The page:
In the outside area was the Knight Bus and also the set for No. 4 Privet Drive. Originally they had filmed in a real housing estate and later they built the set for No. 4 Privet Drive and the house next door for filming at the studios. We got to go through No. 4 Privet Drive and see the cupboard under the stairs and the Dursley's living room filled with letters from Hogwarts from the scene in the first film. 

In the outdoor area was also the bridge from Hogwarts Castle and a Ford Anglia and Sirius's motorbike which you could sit on.

The next part was looking at all the Special Effects and Animatronics which was super interesting and really showed all the tiny but huge efforts that went into creating the characters and other elements of the films from the Gringotts elves, to plants in the Hogwarts greenhouses for Herbology lessons to Buckbeak the Hippogriff and even a Hungarian Horntail Dragon!

We then took a trip down Diagon Ally (and spotted a Death Eater down Knockturn Alley). I could have spent ages looking at all the window displays in the different shops. Listening to the books so many times I have more-or-less have memorised Diagon Alley so it was quite spectacular being able to go down it; it was much shorter than I expected but I suppose that's special effects for you?!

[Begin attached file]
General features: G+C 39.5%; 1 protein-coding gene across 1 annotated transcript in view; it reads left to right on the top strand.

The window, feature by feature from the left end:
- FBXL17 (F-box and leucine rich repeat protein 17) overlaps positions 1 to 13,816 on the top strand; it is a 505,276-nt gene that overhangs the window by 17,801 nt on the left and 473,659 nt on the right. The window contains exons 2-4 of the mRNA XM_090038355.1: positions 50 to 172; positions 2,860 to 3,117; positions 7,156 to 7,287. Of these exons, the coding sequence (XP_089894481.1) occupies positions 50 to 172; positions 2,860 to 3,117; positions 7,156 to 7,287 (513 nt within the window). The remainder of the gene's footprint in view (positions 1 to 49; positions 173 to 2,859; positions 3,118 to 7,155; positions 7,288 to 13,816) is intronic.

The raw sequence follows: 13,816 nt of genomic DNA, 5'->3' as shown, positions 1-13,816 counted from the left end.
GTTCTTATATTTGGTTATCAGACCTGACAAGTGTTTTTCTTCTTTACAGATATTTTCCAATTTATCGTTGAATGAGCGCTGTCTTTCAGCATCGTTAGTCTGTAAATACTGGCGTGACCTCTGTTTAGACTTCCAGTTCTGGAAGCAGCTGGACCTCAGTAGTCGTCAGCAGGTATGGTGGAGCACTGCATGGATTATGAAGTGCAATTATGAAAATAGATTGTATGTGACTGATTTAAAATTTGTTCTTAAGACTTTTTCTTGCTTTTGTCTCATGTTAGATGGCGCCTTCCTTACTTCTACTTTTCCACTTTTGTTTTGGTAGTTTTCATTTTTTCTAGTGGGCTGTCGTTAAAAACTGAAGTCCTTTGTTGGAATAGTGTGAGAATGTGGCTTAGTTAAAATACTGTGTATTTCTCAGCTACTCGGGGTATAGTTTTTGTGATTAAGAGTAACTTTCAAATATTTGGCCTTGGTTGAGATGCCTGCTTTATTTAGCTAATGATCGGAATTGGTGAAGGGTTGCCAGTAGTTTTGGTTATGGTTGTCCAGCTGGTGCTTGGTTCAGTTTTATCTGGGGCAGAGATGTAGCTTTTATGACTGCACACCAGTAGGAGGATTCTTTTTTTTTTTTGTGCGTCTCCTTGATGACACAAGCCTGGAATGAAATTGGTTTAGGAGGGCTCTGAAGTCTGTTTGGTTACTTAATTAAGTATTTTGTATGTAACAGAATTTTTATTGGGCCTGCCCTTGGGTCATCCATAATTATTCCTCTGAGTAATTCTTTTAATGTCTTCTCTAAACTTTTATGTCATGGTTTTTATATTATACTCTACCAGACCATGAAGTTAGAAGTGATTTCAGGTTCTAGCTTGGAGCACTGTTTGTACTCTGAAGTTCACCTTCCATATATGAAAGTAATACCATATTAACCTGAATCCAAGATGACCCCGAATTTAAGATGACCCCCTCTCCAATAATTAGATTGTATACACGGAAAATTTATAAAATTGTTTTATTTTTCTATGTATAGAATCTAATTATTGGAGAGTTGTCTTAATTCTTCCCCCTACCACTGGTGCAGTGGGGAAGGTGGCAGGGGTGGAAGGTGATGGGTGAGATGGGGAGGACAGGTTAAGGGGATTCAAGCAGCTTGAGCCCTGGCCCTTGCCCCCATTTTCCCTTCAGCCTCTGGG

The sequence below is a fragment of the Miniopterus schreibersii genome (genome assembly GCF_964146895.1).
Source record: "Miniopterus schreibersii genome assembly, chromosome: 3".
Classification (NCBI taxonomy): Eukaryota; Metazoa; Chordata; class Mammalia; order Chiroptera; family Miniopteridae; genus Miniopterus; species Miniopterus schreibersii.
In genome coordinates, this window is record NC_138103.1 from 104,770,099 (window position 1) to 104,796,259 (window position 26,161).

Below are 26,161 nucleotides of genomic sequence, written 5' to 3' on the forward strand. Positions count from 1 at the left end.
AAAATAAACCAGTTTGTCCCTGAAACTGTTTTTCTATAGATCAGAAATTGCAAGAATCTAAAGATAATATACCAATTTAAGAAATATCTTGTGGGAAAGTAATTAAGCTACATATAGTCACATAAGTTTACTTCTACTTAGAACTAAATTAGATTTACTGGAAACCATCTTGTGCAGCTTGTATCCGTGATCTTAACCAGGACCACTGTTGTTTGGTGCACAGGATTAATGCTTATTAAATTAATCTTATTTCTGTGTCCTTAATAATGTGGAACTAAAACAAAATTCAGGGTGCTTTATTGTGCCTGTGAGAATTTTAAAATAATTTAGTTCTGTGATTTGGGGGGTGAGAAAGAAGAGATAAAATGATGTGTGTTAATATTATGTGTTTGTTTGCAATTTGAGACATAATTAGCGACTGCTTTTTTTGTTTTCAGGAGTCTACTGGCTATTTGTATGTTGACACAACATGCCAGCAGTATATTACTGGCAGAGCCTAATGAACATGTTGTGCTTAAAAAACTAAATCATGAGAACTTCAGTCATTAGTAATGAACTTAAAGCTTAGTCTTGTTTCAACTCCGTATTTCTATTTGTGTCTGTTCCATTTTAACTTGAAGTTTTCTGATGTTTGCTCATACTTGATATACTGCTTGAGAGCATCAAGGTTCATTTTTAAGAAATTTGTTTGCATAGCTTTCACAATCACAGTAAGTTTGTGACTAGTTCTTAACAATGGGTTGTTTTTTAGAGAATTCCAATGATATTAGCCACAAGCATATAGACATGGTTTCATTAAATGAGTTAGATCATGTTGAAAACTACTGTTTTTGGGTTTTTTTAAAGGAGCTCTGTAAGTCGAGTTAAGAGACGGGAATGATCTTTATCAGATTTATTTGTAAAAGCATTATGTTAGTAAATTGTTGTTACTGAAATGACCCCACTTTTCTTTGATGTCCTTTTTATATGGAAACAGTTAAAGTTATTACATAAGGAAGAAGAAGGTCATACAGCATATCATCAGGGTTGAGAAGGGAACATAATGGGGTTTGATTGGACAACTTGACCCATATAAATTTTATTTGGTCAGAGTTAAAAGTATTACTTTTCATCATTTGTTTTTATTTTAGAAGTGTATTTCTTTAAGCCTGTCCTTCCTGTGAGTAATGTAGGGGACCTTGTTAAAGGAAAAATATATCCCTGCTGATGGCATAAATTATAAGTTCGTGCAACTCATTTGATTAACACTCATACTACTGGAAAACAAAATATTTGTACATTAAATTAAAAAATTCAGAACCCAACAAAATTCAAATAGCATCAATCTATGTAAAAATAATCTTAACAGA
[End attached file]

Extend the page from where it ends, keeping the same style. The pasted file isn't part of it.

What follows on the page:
Next was on display the sketches and small paper scale models of sets which was really interesting to look at and see the different ideas the artists had and the different takes on JK Rowlings idea of different places that appear in the books.

On the walls where also works of art that the onset artists had created which where lovely to look at.

The final part of the tour was the huge model of Hogwarts Castle which was breathtaking to see. Dotted around where interactive screens and you could see a timescale video of them making the model which was fascinating to watch or you could zoom in on different parts of the model.

Looking on the website I was impressed with the accessibility measures they put in place for customers with disabilities and on the day those expectations were met and the staff where very helpful (like when Dad and I got separated).